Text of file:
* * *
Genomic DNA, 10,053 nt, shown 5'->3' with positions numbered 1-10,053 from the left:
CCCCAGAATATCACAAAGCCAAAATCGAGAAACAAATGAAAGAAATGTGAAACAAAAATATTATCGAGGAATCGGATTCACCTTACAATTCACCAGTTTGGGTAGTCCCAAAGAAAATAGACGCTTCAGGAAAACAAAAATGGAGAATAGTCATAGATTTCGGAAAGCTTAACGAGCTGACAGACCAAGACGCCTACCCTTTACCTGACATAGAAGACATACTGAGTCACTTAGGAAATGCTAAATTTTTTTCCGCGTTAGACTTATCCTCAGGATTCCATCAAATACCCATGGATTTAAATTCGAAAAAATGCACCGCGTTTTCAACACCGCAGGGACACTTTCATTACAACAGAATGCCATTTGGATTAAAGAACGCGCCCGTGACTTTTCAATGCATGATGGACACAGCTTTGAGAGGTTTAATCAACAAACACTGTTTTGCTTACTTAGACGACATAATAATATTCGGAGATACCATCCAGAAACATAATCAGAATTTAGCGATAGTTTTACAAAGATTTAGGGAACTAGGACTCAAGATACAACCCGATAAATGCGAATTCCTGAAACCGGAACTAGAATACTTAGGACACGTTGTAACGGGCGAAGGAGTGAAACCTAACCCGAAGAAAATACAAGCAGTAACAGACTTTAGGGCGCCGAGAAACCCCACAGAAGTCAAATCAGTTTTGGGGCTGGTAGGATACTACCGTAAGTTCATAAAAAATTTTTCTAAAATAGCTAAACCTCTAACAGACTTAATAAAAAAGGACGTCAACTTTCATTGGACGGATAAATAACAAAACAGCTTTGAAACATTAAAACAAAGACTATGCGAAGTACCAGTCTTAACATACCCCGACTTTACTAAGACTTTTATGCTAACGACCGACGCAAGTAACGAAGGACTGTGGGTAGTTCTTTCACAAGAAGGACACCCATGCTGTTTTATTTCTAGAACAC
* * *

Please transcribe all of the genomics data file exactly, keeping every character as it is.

Genomic DNA, 10,053 nt, shown 5'->3' with positions numbered 1-10,053 from the left:
CCCCAGAATATCACAAAGCCAAAATCGAGAAACAAATGAAAGAAATGTGAAACAAAAATATTATCGAGGAATCGGATTCACCTTACAATTCACCAGTTTGGGTAGTCCCAAAGAAAATAGACGCTTCAGGAAAACAAAAATGGAGAATAGTCATAGATTTCGGAAAGCTTAACGAGCTGACAGACCAAGACGCCTACCCTTTACCTGACATAGAAGACATACTGAGTCACTTAGGAAATGCTAAATTTTTTTCCGCGTTAGACTTATCCTCAGGATTCCATCAAATACCCATGGATTTAAATTCGAAAAAATGCACCGCGTTTTCAACACCGCAGGGACACTTTCATTACAACAGAATGCCATTTGGATTAAAGAACGCGCCCGTGACTTTTCAATGCATGATGGACACAGCTTTGAGAGGTTTAATCAACAAACACTGTTTTGCTTACTTAGACGACATAATAATATTCGGAGATACCATCCAGAAACATAATCAGAATTTAGCGATAGTTTTACAAAGATTTAGGGAACTAGGACTCAAGATACAACCCGATAAATGCGAATTCCTGAAACCGGAACTAGAATACTTAGGACACGTTGTAACGGGCGAAGGAGTGAAACCTAACCCGAAGAAAATACAAGCAGTAACAGACTTTAGGGCGCCGAGAAACCCCACAGAAGTCAAATCAGTTTTGGGGCTGGTAGGATACTACCGTAAGTTCATAAAAAATTTTTCTAAAATAGCTAAACCTCTAACAGACTTAATAAAAAAGGACGTCAACTTTCATTGGACGGATAAATAACAAAACAGCTTTGAAACATTAAAACAAAGACTATGCGAAGTACCAGTCTTAACATACCCCGACTTTACTAAGACTTTTATGCTAACGACCGACGCAAGTAACGAAGGACTGTGGGTAGTTCTTTCACAAGAAGGACACCCATGCTGTTTTATTTCTAGAACAC